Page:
These 2 States Are "Missing a Lot of Cases," Harvard Doctor Warns
Without ramping up testing, "you don't really know how much disease there is."
Since the onset of the COVID-19 outbreak, there have been more than 5.4 million reported coronavirus cases in the United States. However, that's only what has been reported. Underreporting and undertesting has been a major concern throughout the course of the pandemic, and it may only be getting worse. In fact, one doctor is growing concerned about two hard-hit states that have pulled back on testing and seem to be missing a lot of coronavirus cases: Florida and Texas.
"It is really concerning because testing is sort of the first step to figuring out how much disease there is in a community," Ashish Jha, MD, director of the Harvard Global Health Institute, said in an interview with NPR. "If you can't test people, you don't really know how much disease there is [or] how much disease you're missing. And right now I'm getting worried that we're missing a lot of cases in Texas and Florida and other states."
According to the John Hopkins University, Florida's testing rate is decreasing, with the state only conducting about 1.6 tests per 1,000 residents. And Texas is only doing 2.0 tests per 1,000. In comparison, New York is doing about 4.1 tests per 1,000 people and Massachusetts is conducting roughly 2.7 tests per every 1,000 individuals. What's even more surprising is that Florida and Texas have both reporterd more than 40,000 new coronavirus cases in the last seven days. New York and Massachusetts, on the other hand, both have seen less than 4,000 in that same time period, The New York Times reports.
Jha says there is an entire set of factors that are driving this drop in testing for these two states—none of them suggesting that's it's because fewer people are getting sick.
"We've all seen the stories about the very long delays," Jha says, referencing some instances where it has taken a minimum of 10 days to receive results. "People are less willing to get a test if they're not going to get a result soon." He also noted the lengthy wait times as a roadblock to ramping up the initiative. "I think the barriers that we've put up to making testing simple and easy are really dissuading a lot of people from getting tested," he told NPR.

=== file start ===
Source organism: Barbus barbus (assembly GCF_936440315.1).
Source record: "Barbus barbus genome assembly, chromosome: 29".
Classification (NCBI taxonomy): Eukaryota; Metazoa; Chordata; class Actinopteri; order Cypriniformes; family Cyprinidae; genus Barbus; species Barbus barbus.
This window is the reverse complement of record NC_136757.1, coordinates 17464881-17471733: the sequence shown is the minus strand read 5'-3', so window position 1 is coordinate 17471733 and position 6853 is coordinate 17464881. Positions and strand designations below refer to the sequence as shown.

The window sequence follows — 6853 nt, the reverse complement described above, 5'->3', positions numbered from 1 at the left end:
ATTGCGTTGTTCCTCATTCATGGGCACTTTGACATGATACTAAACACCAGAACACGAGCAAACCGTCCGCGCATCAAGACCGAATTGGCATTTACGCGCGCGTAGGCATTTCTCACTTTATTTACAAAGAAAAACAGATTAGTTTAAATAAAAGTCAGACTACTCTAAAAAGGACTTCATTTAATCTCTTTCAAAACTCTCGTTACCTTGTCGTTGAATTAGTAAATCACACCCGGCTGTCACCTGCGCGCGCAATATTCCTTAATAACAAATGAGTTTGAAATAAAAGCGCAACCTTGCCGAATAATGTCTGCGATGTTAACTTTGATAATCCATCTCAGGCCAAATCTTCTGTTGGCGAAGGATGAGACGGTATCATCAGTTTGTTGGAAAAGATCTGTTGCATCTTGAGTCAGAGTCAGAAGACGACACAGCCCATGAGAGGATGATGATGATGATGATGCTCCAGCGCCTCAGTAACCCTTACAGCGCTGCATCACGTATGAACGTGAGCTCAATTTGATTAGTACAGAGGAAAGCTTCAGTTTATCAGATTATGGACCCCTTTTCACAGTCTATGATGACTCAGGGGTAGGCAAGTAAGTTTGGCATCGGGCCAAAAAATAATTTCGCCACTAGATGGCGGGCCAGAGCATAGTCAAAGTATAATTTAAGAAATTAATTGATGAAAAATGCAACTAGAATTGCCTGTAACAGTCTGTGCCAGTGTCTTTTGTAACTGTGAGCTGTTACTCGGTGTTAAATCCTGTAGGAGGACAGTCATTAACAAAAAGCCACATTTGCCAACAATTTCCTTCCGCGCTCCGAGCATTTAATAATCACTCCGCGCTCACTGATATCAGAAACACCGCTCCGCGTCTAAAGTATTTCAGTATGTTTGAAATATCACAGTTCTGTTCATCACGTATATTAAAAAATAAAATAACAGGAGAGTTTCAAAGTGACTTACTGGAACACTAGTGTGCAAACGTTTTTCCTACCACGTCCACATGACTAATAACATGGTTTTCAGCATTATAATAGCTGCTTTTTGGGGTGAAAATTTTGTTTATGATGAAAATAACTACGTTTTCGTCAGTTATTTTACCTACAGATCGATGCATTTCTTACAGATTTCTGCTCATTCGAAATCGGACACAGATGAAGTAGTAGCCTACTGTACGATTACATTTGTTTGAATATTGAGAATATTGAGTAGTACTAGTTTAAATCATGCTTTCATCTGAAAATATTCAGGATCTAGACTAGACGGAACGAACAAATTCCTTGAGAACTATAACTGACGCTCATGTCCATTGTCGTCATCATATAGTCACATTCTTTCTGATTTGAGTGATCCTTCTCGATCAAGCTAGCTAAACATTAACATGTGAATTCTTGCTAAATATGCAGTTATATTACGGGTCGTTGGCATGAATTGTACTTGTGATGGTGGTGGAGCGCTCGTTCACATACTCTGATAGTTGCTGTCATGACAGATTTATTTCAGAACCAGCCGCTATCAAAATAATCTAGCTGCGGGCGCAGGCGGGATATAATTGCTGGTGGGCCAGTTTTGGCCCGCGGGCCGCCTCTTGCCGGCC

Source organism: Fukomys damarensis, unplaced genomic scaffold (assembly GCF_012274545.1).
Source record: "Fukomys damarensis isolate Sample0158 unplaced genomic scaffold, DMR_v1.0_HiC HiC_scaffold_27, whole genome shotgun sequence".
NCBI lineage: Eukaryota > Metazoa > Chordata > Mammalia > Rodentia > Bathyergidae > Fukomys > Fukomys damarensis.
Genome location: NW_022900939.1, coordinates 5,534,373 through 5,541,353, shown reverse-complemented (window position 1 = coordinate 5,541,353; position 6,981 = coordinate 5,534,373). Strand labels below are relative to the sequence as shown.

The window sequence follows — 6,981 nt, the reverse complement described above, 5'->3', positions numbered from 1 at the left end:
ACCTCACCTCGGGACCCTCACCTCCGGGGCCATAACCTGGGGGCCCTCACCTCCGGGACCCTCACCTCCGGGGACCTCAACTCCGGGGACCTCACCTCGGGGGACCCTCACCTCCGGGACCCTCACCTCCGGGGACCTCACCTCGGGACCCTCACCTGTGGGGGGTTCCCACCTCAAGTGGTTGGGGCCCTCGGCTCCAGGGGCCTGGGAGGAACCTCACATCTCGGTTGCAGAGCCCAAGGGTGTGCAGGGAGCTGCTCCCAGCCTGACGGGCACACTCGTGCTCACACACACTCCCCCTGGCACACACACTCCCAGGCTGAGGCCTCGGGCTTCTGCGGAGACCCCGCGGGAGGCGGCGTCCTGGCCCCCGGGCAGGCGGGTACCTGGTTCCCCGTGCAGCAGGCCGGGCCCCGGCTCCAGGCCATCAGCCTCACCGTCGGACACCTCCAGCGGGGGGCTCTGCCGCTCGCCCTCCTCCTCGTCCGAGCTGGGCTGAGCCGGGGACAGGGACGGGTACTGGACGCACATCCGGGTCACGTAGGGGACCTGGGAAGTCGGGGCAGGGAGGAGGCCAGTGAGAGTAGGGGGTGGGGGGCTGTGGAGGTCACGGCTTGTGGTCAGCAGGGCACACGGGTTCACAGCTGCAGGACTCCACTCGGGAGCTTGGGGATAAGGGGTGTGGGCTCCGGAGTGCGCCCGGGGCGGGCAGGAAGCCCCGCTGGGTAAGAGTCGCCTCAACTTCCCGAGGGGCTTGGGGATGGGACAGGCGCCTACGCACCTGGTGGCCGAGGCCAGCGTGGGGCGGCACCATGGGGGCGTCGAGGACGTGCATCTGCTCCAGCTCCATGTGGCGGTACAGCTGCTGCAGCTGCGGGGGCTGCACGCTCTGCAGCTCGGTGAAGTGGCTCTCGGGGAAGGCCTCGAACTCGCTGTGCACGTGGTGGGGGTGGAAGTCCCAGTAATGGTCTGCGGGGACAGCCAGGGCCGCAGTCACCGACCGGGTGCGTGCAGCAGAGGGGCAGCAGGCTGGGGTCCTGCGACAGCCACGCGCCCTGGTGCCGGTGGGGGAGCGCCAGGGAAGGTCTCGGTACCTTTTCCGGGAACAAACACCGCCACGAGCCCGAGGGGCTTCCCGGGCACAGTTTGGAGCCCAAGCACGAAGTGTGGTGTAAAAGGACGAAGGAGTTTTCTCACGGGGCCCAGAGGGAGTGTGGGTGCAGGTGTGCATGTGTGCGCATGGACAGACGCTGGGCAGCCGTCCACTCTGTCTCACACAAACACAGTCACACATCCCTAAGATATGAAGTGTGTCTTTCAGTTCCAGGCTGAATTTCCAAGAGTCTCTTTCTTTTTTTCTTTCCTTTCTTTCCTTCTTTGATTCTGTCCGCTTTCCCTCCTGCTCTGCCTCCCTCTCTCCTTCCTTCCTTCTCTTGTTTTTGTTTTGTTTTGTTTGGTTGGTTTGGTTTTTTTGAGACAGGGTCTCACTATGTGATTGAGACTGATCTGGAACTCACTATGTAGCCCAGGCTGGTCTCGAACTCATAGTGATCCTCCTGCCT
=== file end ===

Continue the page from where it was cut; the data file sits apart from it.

According to a recent report from CNBC and Dynata, nearly 40 percent of tests are coming back too late to make a difference. Results should be returned in less than 48 hours and if they are returned more than 72 hours after the test occurred, they are "close to useless," Jha said in a previous interview with CNBC.
For example, if you test negative and your test results take 10 days to come back, you may have gotten the coronavirus in that amount of time. Or, if you tested positive, you wouldn't have known to quarantine for those 10 days, which could easily lead to more secondary infections.
So, Jha is pushing for two things in Florida, Texas, and states where there's a similar problem: more tests and faster results. There is a "broad consensus in the public health community that we need many millions of tests a day," he says. According to John Hopkins, that simply isn't the case. The data shows that the U.S. has yet to administer more than a million tests in a single day. And for more on this key factor of the fight against coronavirus, check out If You Live Here, You Should Get Tested for COVID Every 2 Days, Study Says.